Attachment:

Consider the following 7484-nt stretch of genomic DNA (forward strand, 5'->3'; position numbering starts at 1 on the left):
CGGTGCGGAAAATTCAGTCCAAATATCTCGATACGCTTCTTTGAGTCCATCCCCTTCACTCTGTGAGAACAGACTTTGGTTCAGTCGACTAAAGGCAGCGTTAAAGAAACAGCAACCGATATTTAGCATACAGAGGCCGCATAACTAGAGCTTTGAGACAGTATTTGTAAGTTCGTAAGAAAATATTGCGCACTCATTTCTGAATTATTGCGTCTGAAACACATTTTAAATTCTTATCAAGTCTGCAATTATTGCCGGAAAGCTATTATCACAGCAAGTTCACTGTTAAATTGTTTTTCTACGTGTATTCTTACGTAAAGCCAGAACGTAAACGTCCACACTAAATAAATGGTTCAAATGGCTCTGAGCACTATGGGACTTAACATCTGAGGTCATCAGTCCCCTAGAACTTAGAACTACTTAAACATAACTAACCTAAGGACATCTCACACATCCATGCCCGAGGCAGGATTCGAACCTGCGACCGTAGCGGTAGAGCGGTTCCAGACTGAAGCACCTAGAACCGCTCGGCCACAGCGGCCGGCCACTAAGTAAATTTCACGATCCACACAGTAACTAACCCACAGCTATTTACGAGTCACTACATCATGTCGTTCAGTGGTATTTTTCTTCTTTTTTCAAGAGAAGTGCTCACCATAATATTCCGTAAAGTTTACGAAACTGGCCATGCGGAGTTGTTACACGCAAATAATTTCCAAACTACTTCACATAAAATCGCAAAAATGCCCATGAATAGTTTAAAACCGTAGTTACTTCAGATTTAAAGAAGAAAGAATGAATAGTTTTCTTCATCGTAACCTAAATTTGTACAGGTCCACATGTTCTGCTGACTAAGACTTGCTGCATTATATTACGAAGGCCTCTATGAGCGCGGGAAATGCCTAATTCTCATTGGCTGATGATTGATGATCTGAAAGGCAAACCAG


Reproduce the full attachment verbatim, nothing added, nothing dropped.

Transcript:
Consider the following 7484-nt stretch of genomic DNA (forward strand, 5'->3'; position numbering starts at 1 on the left):
CGGTGCGGAAAATTCAGTCCAAATATCTCGATACGCTTCTTTGAGTCCATCCCCTTCACTCTGTGAGAACAGACTTTGGTTCAGTCGACTAAAGGCAGCGTTAAAGAAACAGCAACCGATATTTAGCATACAGAGGCCGCATAACTAGAGCTTTGAGACAGTATTTGTAAGTTCGTAAGAAAATATTGCGCACTCATTTCTGAATTATTGCGTCTGAAACACATTTTAAATTCTTATCAAGTCTGCAATTATTGCCGGAAAGCTATTATCACAGCAAGTTCACTGTTAAATTGTTTTTCTACGTGTATTCTTACGTAAAGCCAGAACGTAAACGTCCACACTAAATAAATGGTTCAAATGGCTCTGAGCACTATGGGACTTAACATCTGAGGTCATCAGTCCCCTAGAACTTAGAACTACTTAAACATAACTAACCTAAGGACATCTCACACATCCATGCCCGAGGCAGGATTCGAACCTGCGACCGTAGCGGTAGAGCGGTTCCAGACTGAAGCACCTAGAACCGCTCGGCCACAGCGGCCGGCCACTAAGTAAATTTCACGATCCACACAGTAACTAACCCACAGCTATTTACGAGTCACTACATCATGTCGTTCAGTGGTATTTTTCTTCTTTTTTCAAGAGAAGTGCTCACCATAATATTCCGTAAAGTTTACGAAACTGGCCATGCGGAGTTGTTACACGCAAATAATTTCCAAACTACTTCACATAAAATCGCAAAAATGCCCATGAATAGTTTAAAACCGTAGTTACTTCAGATTTAAAGAAGAAAGAATGAATAGTTTTCTTCATCGTAACCTAAATTTGTACAGGTCCACATGTTCTGCTGACTAAGACTTGCTGCATTATATTACGAAGGCCTCTATGAGCGCGGGAAATGCCTAATTCTCATTGGCTGATGATTGATGATCTGAAAGGCAAACCAG